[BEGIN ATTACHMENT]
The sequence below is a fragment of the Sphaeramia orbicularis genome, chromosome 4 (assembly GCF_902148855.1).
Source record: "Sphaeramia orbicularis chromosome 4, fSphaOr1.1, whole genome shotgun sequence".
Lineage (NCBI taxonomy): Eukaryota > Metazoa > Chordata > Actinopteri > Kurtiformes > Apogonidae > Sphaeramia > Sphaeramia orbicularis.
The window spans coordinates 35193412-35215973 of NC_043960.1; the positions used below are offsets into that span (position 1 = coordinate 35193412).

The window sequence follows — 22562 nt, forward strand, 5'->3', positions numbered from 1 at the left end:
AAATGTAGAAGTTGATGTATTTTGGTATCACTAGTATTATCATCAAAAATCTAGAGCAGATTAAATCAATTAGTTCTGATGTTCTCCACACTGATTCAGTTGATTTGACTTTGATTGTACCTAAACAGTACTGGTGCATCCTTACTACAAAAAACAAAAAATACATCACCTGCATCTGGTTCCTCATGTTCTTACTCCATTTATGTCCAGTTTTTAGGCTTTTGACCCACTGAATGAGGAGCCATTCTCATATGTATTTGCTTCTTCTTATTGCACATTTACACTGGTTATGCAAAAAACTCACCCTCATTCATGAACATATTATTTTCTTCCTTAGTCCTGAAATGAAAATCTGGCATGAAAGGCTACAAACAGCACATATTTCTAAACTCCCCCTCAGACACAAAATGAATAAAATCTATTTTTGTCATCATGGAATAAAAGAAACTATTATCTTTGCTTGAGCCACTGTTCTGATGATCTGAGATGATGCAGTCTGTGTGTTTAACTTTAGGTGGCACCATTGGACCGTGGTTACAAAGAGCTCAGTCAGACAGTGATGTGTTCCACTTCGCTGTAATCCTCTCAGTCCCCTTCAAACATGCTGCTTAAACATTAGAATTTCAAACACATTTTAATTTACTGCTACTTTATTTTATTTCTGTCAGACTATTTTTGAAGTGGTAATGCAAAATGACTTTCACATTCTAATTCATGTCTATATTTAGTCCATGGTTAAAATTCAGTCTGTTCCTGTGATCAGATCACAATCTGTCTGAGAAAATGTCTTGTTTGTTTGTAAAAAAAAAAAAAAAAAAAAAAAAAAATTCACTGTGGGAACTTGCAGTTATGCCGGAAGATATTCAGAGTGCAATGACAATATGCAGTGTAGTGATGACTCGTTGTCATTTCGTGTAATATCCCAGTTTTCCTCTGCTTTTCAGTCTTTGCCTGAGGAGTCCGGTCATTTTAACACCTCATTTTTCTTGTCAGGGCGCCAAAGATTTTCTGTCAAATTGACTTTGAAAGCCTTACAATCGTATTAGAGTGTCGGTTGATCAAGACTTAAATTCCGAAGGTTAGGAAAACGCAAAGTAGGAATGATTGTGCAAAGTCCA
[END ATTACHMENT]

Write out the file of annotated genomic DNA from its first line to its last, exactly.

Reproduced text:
The sequence below is a fragment of the Sphaeramia orbicularis genome, chromosome 4 (assembly GCF_902148855.1).
Source record: "Sphaeramia orbicularis chromosome 4, fSphaOr1.1, whole genome shotgun sequence".
Lineage (NCBI taxonomy): Eukaryota > Metazoa > Chordata > Actinopteri > Kurtiformes > Apogonidae > Sphaeramia > Sphaeramia orbicularis.
The window spans coordinates 35193412-35215973 of NC_043960.1; the positions used below are offsets into that span (position 1 = coordinate 35193412).

The window sequence follows — 22562 nt, forward strand, 5'->3', positions numbered from 1 at the left end:
AAATGTAGAAGTTGATGTATTTTGGTATCACTAGTATTATCATCAAAAATCTAGAGCAGATTAAATCAATTAGTTCTGATGTTCTCCACACTGATTCAGTTGATTTGACTTTGATTGTACCTAAACAGTACTGGTGCATCCTTACTACAAAAAACAAAAAATACATCACCTGCATCTGGTTCCTCATGTTCTTACTCCATTTATGTCCAGTTTTTAGGCTTTTGACCCACTGAATGAGGAGCCATTCTCATATGTATTTGCTTCTTCTTATTGCACATTTACACTGGTTATGCAAAAAACTCACCCTCATTCATGAACATATTATTTTCTTCCTTAGTCCTGAAATGAAAATCTGGCATGAAAGGCTACAAACAGCACATATTTCTAAACTCCCCCTCAGACACAAAATGAATAAAATCTATTTTTGTCATCATGGAATAAAAGAAACTATTATCTTTGCTTGAGCCACTGTTCTGATGATCTGAGATGATGCAGTCTGTGTGTTTAACTTTAGGTGGCACCATTGGACCGTGGTTACAAAGAGCTCAGTCAGACAGTGATGTGTTCCACTTCGCTGTAATCCTCTCAGTCCCCTTCAAACATGCTGCTTAAACATTAGAATTTCAAACACATTTTAATTTACTGCTACTTTATTTTATTTCTGTCAGACTATTTTTGAAGTGGTAATGCAAAATGACTTTCACATTCTAATTCATGTCTATATTTAGTCCATGGTTAAAATTCAGTCTGTTCCTGTGATCAGATCACAATCTGTCTGAGAAAATGTCTTGTTTGTTTGTAAAAAAAAAAAAAAAAAAAAAAAAAAATTCACTGTGGGAACTTGCAGTTATGCCGGAAGATATTCAGAGTGCAATGACAATATGCAGTGTAGTGATGACTCGTTGTCATTTCGTGTAATATCCCAGTTTTCCTCTGCTTTTCAGTCTTTGCCTGAGGAGTCCGGTCATTTTAACACCTCATTTTTCTTGTCAGGGCGCCAAAGATTTTCTGTCAAATTGACTTTGAAAGCCTTACAATCGTATTAGAGTGTCGGTTGATCAAGACTTAAATTCCGAAGGTTAGGAAAACGCAAAGTAGGAATGATTGTGCAAAGTCCA